15. Locri says:

    I think everyone else has pretty much covered the plug aspect of things, but just a note on the wattage: Go look up a wattage calculator online. There are several of them.

    The truth is, the vast majority of people need nowhere near even 450 watts on their power supply. Until you are doing some major SLI stuff with a bunch of high powered SCSI drives, 400 is probably the most you need. Don’t fall into the trap that more wattage = better… it’s more important to have stable and good “rails” which are the individual voltages that come out of the power supply.

  16. Rich says:

    One more thing. It might work for a while, but then suddenly you might get read/write errors that trash a hard drive. MBR hosed. Reformat, all data lost. I know this because it happened to me. So don’t run it.

  17. Zerotime says:

    Bogan the Mighty, Phlux: I’d hardly say they’re only just starting to need them – my Asus A7V133 (a Thunderbird-era Athlon board) that I bought back in 2001 had the +12v connector on it.

    Oh, and Shamus – here’s a pretty good PSU wattage calculator.

  18. Bogan the Mighty says:

    Oh I figured that it was just the way of the future, but then everyone else on here seemed to think it was a pentium thing so yeah.

  19. Matthijs says:

    There’s only one way to find out your power supply needs. Measure it yourself.

    My system has a Core 2 Duo, 7900GTO, 2gb ram, a bunch of hard drives and a good Enermax PSU. It uses 180W on full load. A good 300W power supply is enough for nearly everyone, including gamers.

    Apart from the aforementioned lack of output from cheap PSU’s, they also suffer from terribly unstable lines. A common cause of system crashes (BSOD), reboots and damaged hardware.

  20. quadir says:

    Props for swapping the power supply at the first sign of trouble. So many people would fiddle with it first until it malfunctioned enough to fry everything *whistles innocently*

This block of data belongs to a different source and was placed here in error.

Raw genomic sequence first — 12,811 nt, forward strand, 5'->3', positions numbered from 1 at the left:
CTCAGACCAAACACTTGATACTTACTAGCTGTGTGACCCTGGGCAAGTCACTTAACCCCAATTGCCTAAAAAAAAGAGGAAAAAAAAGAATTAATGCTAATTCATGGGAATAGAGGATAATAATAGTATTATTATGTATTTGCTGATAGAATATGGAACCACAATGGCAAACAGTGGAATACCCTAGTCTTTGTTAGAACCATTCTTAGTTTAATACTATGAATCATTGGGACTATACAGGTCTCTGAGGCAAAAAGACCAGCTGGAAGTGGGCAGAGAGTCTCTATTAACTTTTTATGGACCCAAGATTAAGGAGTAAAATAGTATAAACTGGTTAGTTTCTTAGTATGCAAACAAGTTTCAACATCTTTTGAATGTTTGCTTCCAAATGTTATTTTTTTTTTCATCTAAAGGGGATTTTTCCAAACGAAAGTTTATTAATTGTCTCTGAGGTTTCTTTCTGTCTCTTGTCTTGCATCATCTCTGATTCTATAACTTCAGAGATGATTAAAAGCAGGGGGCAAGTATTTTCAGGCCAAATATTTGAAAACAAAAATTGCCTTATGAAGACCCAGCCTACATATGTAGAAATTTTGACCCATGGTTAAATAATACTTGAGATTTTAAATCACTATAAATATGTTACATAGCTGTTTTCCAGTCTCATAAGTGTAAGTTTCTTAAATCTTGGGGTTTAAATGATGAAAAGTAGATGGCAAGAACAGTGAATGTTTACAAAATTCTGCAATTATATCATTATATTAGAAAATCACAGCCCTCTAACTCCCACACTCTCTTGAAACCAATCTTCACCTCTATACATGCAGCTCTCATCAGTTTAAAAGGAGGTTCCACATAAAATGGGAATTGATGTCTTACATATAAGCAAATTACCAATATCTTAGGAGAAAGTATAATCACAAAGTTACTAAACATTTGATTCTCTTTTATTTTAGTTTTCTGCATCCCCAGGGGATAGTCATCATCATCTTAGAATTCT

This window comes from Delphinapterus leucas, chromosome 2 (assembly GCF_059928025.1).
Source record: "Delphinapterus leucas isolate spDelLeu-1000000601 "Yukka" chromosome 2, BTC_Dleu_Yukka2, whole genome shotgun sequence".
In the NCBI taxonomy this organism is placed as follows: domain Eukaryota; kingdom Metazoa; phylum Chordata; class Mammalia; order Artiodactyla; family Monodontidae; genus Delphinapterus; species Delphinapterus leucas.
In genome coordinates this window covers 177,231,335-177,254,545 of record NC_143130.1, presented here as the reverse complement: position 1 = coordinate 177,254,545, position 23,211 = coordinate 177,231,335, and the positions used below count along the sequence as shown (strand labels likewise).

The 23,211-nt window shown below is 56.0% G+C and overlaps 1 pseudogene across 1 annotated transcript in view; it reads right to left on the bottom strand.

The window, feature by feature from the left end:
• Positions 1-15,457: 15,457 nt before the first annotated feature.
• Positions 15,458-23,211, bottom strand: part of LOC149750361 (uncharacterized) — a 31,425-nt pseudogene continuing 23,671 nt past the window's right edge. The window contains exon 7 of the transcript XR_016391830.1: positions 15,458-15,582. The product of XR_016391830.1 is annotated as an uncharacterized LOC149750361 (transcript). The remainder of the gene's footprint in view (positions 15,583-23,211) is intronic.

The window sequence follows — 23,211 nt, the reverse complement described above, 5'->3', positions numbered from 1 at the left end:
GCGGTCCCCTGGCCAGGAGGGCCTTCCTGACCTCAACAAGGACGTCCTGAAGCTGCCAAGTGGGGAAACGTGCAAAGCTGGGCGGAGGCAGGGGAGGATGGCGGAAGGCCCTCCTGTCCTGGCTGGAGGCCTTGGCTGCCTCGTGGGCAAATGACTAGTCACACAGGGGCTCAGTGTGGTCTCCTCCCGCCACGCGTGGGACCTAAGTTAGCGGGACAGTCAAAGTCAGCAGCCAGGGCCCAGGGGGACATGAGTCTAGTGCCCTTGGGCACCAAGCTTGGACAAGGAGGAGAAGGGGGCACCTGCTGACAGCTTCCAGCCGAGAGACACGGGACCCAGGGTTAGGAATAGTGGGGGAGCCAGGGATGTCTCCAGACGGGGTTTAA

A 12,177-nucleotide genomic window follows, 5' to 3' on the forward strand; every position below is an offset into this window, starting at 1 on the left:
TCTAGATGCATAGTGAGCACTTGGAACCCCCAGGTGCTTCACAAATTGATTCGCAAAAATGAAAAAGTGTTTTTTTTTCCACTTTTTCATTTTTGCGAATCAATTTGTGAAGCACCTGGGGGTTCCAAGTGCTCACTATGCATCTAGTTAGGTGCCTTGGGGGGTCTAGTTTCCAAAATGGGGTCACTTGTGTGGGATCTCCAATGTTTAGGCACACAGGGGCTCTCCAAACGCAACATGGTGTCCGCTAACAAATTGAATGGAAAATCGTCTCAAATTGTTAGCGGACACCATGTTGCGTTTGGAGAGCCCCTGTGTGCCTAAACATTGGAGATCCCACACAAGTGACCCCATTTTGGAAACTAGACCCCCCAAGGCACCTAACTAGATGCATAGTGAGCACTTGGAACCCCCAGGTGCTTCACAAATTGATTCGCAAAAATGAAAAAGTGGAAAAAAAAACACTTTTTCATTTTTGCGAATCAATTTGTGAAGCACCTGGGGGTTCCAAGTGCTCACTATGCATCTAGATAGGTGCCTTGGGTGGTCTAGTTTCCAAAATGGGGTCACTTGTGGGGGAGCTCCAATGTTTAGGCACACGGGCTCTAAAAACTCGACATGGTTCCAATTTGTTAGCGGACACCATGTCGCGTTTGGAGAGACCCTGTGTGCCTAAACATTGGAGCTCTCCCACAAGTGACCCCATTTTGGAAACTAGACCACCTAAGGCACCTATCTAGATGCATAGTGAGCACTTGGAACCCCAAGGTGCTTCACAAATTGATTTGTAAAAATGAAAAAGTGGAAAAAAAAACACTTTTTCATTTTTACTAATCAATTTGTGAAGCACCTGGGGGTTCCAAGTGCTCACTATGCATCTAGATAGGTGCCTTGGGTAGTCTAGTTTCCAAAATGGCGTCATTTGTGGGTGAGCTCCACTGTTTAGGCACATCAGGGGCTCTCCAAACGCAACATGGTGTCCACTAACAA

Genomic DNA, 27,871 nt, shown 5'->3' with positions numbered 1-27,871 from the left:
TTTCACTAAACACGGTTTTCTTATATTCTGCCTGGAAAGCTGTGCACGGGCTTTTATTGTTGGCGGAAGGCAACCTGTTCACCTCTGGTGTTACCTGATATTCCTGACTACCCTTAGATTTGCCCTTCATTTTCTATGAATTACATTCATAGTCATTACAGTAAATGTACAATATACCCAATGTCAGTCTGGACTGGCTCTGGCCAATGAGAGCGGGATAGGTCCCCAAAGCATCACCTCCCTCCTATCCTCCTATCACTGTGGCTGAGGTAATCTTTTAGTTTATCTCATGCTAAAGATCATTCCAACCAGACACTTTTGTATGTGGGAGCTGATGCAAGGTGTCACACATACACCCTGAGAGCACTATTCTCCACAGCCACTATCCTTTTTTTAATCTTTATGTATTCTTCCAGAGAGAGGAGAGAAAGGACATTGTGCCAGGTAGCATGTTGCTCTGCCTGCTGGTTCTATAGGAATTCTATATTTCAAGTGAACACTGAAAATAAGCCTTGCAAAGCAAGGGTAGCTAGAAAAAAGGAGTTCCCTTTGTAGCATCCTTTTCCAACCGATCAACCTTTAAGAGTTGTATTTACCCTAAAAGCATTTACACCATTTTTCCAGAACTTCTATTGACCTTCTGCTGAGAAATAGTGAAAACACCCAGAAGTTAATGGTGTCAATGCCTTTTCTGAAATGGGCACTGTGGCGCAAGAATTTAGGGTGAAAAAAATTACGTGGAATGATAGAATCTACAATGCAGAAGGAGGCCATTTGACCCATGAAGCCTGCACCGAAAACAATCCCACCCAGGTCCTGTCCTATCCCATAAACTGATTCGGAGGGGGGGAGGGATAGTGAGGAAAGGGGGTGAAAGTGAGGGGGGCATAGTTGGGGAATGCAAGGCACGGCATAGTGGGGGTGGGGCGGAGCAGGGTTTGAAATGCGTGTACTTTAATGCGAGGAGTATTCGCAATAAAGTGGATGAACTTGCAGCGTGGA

21. Davesnot says:

    Dude! get a new power supply.. and use the old one to Frankenstein together an old set-up for your old gaming needs… and don’t uncross your fingers until you power up with the new supply.

  22. Shamus says:

    Advice taken: New power supply on the way.

  23. Anonymous Coward says:

    > The dead one had plugs to spare, but the “new” one has exactly enough to power the existing drives. I'll need to replace the power supply if I ever add something.

    Or buy an Y-cable for like $1.

  24. Phlux says:

    I guess I am mistaken regarding AMD chipsets. It seems that many do in fact require the extra 12V connector. I run a windows/intel shop, and haven’t bought an AMD processor for my home PCs for years.

    Shamus, wait until your new one arrives…it will have all kinds of strange an unknown plugs on it. Probably 2 of those ATX12V connectors, your typical 4 pin molex connectors, some wierd 6-pin ones for graphics cards (because apparently molex connectors weren’t good enough anymore?) and of course the little black SATA power connectors. Hopefull you’ve got enough regular 4 pin connectors for all your stuff. They don’t pack as many on there as they used to.

  25. roxysteve says:

    I think everyone else has pretty much covered the plug aspect of things, but just a note on the wattage: Go look up a wattage calculator online. There are several of them.

    The truth is, the vast majority of people need nowhere near even 450 watts on their power supply. Until you are doing some major SLI stuff with a bunch of high powered SCSI drives, 400 is probably the most you need. Don't fall into the trap that more wattage = better… it's more important to have stable and good “rails” which are the individual voltages that come out of the power supply.

    Not arguing here, nor trolling, but seeking opinion:

    Is there any value to having the (well designed) power supply working well below it’s rated maximum rather than just under it?